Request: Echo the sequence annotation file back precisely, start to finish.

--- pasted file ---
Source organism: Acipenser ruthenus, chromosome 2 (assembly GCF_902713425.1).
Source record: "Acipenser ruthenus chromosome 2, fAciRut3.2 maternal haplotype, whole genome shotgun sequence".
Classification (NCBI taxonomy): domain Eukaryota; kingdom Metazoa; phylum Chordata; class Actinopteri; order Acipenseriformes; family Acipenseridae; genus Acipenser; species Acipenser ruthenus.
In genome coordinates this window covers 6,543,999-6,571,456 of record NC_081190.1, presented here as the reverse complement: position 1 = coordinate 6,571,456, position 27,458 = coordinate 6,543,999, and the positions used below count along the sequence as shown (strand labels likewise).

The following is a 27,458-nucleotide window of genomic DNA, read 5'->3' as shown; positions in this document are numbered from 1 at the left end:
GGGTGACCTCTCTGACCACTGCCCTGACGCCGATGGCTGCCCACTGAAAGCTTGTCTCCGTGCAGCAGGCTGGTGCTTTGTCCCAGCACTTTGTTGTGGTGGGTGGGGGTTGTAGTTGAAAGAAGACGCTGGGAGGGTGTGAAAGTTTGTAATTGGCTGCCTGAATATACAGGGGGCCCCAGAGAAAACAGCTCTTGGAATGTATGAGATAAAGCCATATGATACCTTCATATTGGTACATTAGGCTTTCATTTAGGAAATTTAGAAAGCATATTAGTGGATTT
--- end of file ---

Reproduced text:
Source organism: Acipenser ruthenus, chromosome 2 (assembly GCF_902713425.1).
Source record: "Acipenser ruthenus chromosome 2, fAciRut3.2 maternal haplotype, whole genome shotgun sequence".
Classification (NCBI taxonomy): domain Eukaryota; kingdom Metazoa; phylum Chordata; class Actinopteri; order Acipenseriformes; family Acipenseridae; genus Acipenser; species Acipenser ruthenus.
In genome coordinates this window covers 6,543,999-6,571,456 of record NC_081190.1, presented here as the reverse complement: position 1 = coordinate 6,571,456, position 27,458 = coordinate 6,543,999, and the positions used below count along the sequence as shown (strand labels likewise).

The following is a 27,458-nucleotide window of genomic DNA, read 5'->3' as shown; positions in this document are numbered from 1 at the left end:
GGGTGACCTCTCTGACCACTGCCCTGACGCCGATGGCTGCCCACTGAAAGCTTGTCTCCGTGCAGCAGGCTGGTGCTTTGTCCCAGCACTTTGTTGTGGTGGGTGGGGGTTGTAGTTGAAAGAAGACGCTGGGAGGGTGTGAAAGTTTGTAATTGGCTGCCTGAATATACAGGGGGCCCCAGAGAAAACAGCTCTTGGAATGTATGAGATAAAGCCATATGATACCTTCATATTGGTACATTAGGCTTTCATTTAGGAAATTTAGAAAGCATATTAGTGGATTT